Maybe your hands brushed while browsing the vinyl jazz bins at Amoeba. Maybe she caught up with you on the new Valencia bike lanes to compliment your ride. Or perhaps your kite strings got entangled on Marina Green one windy afternoon ...
If you found your special someone in a very special way, enter our first annual SFBG Meet-Cute Contest! No matter how improbable, mystifying, funny, weird, or, yes, mushy, we want to know how you met your sweetie (or sweeties) for the Guardian's Valentines Issue.
Tell us in 100 words or less your personal meet-cute story by Thursday, February 3. We'll pick our 10 favorites and publish them in our Valentine's Issue, coming out Feb. 9. One lucky participant, drawn at random, will win a date at Yoshi's San Francisco worth $160! (Dinner and a live show with your honey -- how can you beat that?)
A horde of salt marsh mice scurry down Market Street. Salmon leap across Divisadero traffic. Blue Mission butterflies cover your #22 Fillmore. If you haven’t been doing any wildlife-spotting recently, keep those binoculars close by. A new MUNI art program seeks to bring endangered species to the forefront of our transit consciousness -- making our much-maligned buses prettier to look at, and bringing Bay nature back into our daily lives all in one fell swoop.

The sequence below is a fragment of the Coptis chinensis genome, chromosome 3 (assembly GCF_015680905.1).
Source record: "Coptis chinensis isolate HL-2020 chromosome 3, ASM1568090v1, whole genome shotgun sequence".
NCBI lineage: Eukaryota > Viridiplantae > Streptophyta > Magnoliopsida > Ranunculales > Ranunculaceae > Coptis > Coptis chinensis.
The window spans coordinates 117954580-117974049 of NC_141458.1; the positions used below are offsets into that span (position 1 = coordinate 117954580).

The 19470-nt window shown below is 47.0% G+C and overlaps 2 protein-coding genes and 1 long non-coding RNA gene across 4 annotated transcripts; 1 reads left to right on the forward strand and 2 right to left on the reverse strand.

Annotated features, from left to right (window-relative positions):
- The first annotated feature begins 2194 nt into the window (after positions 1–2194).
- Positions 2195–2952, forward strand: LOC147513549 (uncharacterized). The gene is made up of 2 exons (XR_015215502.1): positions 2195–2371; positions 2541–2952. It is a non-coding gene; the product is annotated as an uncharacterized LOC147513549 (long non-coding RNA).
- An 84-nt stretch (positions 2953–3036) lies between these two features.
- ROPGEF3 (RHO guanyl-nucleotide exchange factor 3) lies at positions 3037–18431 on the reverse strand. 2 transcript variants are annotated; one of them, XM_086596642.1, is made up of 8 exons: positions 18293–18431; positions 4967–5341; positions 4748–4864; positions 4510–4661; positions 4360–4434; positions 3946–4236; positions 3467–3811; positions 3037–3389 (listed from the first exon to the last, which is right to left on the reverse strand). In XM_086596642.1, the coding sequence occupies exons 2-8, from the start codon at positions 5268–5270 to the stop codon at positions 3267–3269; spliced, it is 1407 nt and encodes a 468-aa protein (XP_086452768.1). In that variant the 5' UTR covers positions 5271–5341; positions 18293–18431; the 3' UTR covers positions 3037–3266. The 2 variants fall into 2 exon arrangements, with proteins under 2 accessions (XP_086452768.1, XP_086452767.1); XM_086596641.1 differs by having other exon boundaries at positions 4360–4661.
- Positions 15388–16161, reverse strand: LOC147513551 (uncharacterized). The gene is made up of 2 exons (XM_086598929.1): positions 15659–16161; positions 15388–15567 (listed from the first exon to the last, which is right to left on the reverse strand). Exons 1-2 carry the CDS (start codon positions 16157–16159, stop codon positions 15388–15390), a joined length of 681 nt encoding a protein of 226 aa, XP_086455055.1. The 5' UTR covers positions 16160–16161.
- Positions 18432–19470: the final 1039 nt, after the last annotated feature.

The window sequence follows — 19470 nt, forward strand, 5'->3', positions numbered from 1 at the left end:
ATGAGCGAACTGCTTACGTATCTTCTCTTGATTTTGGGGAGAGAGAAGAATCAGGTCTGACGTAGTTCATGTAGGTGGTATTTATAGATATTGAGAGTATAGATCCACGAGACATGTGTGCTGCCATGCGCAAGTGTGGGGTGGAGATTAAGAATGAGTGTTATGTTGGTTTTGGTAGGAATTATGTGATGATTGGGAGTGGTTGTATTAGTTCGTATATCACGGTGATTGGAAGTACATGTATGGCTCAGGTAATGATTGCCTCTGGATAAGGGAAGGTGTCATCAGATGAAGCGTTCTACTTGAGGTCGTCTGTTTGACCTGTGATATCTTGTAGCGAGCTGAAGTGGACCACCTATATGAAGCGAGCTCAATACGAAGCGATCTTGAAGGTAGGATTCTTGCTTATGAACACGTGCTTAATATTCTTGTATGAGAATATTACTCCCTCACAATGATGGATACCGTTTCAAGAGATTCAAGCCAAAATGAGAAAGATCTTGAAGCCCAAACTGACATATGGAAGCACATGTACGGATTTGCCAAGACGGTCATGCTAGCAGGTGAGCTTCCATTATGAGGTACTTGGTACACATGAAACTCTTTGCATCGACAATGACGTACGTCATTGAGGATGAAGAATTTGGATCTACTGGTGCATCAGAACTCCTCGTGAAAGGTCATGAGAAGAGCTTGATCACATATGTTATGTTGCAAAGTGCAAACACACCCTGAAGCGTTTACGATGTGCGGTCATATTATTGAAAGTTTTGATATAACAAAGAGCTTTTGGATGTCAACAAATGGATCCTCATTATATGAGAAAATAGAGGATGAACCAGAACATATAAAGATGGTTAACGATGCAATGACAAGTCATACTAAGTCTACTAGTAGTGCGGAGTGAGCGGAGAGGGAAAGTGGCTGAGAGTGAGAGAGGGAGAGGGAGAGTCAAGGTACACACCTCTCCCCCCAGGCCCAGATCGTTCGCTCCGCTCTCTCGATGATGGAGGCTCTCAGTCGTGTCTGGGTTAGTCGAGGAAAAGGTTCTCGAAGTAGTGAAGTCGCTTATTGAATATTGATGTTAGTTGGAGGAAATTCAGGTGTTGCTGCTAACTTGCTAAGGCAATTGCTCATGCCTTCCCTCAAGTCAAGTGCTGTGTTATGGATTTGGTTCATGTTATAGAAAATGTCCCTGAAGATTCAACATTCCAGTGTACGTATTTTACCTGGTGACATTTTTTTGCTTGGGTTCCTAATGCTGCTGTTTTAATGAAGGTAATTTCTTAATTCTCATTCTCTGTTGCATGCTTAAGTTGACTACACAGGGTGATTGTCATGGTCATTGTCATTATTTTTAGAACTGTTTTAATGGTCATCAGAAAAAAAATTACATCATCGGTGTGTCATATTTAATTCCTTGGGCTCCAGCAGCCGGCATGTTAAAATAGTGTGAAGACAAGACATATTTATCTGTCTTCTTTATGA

Visual artist Todd Gilens and an installation team wrapped four city buses with large-scale images of local endangered wildlife in their natural abodes as part of a project called “Endangered Species.” In a space normally reserved for advertisements for bail bondsmen or the new season of Real Housewives, you can now peep aforementioned mice broods and threatened fish and bugs. Gilens came up with the idea after the publication of a municipal transportation agency’s transit effectiveness project. The report used stats to measure the efficacy of SF public transit, but the visual artist felt that something was missing from the survey's findings: namely, the community presence of our modes of public transportation.